Unlike most consumers, I chose a Palm Pre over either an iPhone or a Droid because, well, I liked the hardware/phone package. A physical keyboard and affordable monthly plan matter more to me than access to thousands of apps. I know Palm will most likely always lag behind in available applications; but really, how many am I likely to use regularly on a handheld? A couple of dozen?
There's still much I like about my new Pre, from its sleek design to its multi-tasking webOS. However, there are some fixes I wish they'd get cracking on.
Programmable keys. On my old Palm Centro, I could program each key to be a hotkey to perform any task: dial a phone number, text a specific person, launch a Web site. The Pre takes a step back by only allowing me to program keys to make a phone call. Please, please give me back my other hotkey functionality. I miss pressing "f" to look at Facebook, "t" for launching Twitter and "i" for texting a colleague's iPhone.
Character count on text messages. How hard could this be? That functionality was on my last two phones, and comes built into the most rudimentary of Twitter applications. I want to know when I'm bumping up against a 160-character limit -- especially when texting someone who's not on an unlimited plan, so I don't needlessly split a message into two.
QuickText for SMS. That's another downgrade from my Centro -- I no longer have built-in stored text snippets that I can easily add to a text message. A couple of third-party apps are trying to bridge the gap, but they don't yet offer a complete replacement. One 3rd-party app called "Quick Text" gives it a go, but it can't drop the text into an existing message; it only creates a new one. Another one, P2Snippets, helps with the somewhat limited cutting and pasting available on Pre, but you have to switch between that app and messaging. Really, a useful function that was already in the old devices' SMS capability should have been included in the new one.
Undo. There is no control-Z equivalent of undo once you copy and paste text. Palm engineers, this is handier than you might think.
Hardware to move my cursor. One of the main selling points of a Pre vs. an iPhone is the Pre's physical keyboard. Which, obviously, means that many Pre users often USE THE KEYBOARD.
Gestures and swiping are nice for many things; but when I want to move my cursor over one or two characters, an arrow key is a lot quicker than holding down the "orange key" and trying to make a precise gesture. It was a mistake not including a hardware arrow or other cursor scrolling device on the Pre. Too late now for the generation of Pre I own, but this could be rectified in an OS upgrade by devising a keyboard combo to move the cursor.
Better calendar. The built-in calendar application is surprisingly lame for a company that boasts so many years of experience offering datebook and contact management. Without question, syncing with Google Calendar is elegant. But actually entering an appointment or scanning through the calendar on the device is a bit painful. You can't copy and paste an event; you can't easily jump to dates in a calendar view.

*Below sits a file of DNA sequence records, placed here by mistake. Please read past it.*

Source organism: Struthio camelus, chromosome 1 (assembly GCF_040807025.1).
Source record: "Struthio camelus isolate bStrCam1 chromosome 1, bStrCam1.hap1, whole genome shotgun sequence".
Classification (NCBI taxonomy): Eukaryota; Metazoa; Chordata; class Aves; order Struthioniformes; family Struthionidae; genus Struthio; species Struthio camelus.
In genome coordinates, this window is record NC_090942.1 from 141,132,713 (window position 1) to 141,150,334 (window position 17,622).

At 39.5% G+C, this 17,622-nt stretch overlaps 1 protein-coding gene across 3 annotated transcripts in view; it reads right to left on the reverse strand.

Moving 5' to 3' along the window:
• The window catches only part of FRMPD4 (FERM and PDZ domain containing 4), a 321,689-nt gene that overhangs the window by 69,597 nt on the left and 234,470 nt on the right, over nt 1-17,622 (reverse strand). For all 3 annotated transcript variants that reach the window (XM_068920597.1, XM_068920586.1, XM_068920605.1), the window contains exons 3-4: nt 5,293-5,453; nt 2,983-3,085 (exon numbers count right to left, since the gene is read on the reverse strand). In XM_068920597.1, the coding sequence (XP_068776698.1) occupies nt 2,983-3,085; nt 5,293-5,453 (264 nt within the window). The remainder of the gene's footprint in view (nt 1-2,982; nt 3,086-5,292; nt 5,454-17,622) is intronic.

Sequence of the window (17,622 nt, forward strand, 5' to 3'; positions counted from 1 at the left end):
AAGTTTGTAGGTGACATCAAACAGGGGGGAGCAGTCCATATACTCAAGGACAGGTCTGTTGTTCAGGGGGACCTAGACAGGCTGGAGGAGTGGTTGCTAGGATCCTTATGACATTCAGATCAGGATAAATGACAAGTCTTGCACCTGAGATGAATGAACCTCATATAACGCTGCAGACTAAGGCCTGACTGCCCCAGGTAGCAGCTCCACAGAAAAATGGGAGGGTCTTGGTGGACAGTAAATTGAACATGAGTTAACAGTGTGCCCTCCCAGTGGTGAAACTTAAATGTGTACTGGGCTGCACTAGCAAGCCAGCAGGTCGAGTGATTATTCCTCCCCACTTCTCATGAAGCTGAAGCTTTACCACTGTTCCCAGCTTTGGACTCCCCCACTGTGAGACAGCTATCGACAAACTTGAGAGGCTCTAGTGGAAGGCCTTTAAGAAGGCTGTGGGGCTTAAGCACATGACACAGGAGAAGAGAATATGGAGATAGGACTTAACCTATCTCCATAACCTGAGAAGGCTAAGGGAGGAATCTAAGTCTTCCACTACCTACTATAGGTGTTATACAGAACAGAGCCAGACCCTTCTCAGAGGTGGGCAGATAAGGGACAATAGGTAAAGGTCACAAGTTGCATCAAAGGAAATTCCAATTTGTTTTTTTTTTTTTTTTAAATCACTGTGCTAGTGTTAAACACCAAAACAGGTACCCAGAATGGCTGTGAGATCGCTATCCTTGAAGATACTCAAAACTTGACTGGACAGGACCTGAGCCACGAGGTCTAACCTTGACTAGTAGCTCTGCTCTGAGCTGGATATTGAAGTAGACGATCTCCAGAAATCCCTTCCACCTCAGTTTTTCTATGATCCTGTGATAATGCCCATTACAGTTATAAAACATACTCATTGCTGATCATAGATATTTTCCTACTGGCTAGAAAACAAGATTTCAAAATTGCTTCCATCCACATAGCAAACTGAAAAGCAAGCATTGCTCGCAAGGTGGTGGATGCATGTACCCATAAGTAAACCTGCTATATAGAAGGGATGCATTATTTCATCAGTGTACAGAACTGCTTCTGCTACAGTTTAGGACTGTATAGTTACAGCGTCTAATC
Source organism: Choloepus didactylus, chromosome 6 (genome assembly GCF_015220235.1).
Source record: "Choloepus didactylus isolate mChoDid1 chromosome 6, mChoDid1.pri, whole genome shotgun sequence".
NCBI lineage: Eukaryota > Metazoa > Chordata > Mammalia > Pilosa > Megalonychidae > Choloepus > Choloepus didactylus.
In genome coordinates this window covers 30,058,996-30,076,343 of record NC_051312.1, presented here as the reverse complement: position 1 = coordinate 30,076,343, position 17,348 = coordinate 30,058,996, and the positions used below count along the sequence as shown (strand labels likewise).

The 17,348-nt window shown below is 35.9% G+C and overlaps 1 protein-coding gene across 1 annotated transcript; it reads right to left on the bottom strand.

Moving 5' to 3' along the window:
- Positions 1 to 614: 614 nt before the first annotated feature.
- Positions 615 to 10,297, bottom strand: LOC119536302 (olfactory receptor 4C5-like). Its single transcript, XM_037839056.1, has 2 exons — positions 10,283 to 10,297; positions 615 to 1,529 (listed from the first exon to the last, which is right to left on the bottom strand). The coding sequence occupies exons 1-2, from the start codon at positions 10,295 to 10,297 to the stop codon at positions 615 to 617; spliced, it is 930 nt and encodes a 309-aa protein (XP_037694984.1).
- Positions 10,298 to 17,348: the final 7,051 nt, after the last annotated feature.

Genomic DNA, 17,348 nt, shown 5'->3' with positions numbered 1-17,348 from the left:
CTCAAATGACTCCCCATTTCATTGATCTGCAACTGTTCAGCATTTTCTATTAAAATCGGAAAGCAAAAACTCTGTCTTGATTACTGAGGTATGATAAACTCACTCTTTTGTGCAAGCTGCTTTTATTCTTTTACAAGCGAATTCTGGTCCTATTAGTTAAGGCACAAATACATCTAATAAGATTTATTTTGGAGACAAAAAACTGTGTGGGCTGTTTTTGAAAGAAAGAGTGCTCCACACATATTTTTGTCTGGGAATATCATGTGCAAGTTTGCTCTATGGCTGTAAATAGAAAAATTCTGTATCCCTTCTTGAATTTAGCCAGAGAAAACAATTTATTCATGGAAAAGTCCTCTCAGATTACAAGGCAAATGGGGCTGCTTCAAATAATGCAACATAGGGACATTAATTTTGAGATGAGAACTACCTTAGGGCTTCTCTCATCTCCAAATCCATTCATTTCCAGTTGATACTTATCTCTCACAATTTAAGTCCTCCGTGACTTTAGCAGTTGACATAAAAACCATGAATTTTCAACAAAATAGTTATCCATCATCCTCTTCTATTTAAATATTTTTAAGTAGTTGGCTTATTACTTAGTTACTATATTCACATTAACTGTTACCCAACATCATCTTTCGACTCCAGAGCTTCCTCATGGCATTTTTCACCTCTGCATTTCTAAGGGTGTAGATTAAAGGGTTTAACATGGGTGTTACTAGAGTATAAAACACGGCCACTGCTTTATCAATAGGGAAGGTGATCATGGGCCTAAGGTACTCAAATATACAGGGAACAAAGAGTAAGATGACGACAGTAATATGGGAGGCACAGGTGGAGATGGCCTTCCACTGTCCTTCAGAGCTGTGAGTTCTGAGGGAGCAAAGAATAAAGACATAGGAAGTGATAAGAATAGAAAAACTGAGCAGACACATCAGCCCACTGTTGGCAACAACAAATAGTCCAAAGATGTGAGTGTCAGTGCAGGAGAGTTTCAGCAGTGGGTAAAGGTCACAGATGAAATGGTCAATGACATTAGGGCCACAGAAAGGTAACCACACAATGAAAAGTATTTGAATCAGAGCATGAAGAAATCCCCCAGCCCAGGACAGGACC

I was spoiled on my last device by using the third-party PalmOS calendar app Datebk6. I'm hoping its creator will port his latest Windows and soon-to-be-multi-platform application, Pimlical, to webOS. From what I've read in the blogosphere, he may not.
Better Facebook app. Is it too much to ask to be able to upload captions with my photos? And read friends' comments on my pictures? I've got the first problem solved with a third-party app from Pixelpipe, which not only lets me upload to Facebook with captions, but multiple social networking sites at once. And, I expect another third-party will solve this for me soon (one promising option still has a few bugs to iron out). Still, the built-in Facebook capabilities should offer photo captioning and reading comments on my pics.
Changeable Web browser fonts. The default is too small. I understand it was recently changed, and not for the better. Yes, I can zoom in, but then I've got to keep scrolling from side to side as I read each line. It would be much better to change font size and have shorter lines that each fit within a screen, like the well-designed ESPN mobile site. A number of Pre news apps are designed this way as well, such as the New York Times. Why not have the option for the browser to have a similar font appearance?
Browser search functionality. A device that claims to offer serious Web browsing should allow me to search for text within a Web page.
Text selection. Throughout most of the Pre, you can't select text for cutting and pasting unless you're in an editable field. That means no copying snippets of weather forecasts to e-mail to friends, or copying a headline and summary from a favorite Web site. Why not? My Centro had an extraordinarily limited memory for such copying and pasting, but at least it was possible.
Palm is taking the right steps in trying to boost webOS application availability by improving its development environment, adding lower cost webOS hardware (Pixi) and broadening out from a single carrier. But app share, while important, isn't everything -- if it was, Vista would have been a hit. Some users are looking for quality of experience over quantity of software, and those are Palm's best demographic. Palm could go a long way toward satisfying its user base and generating more word-of-mouth recommendations if it makes these kinds of basic improvements.
This story, "10 Fixes the Palm Pre Needs Right Now" was originally published by Computerworld.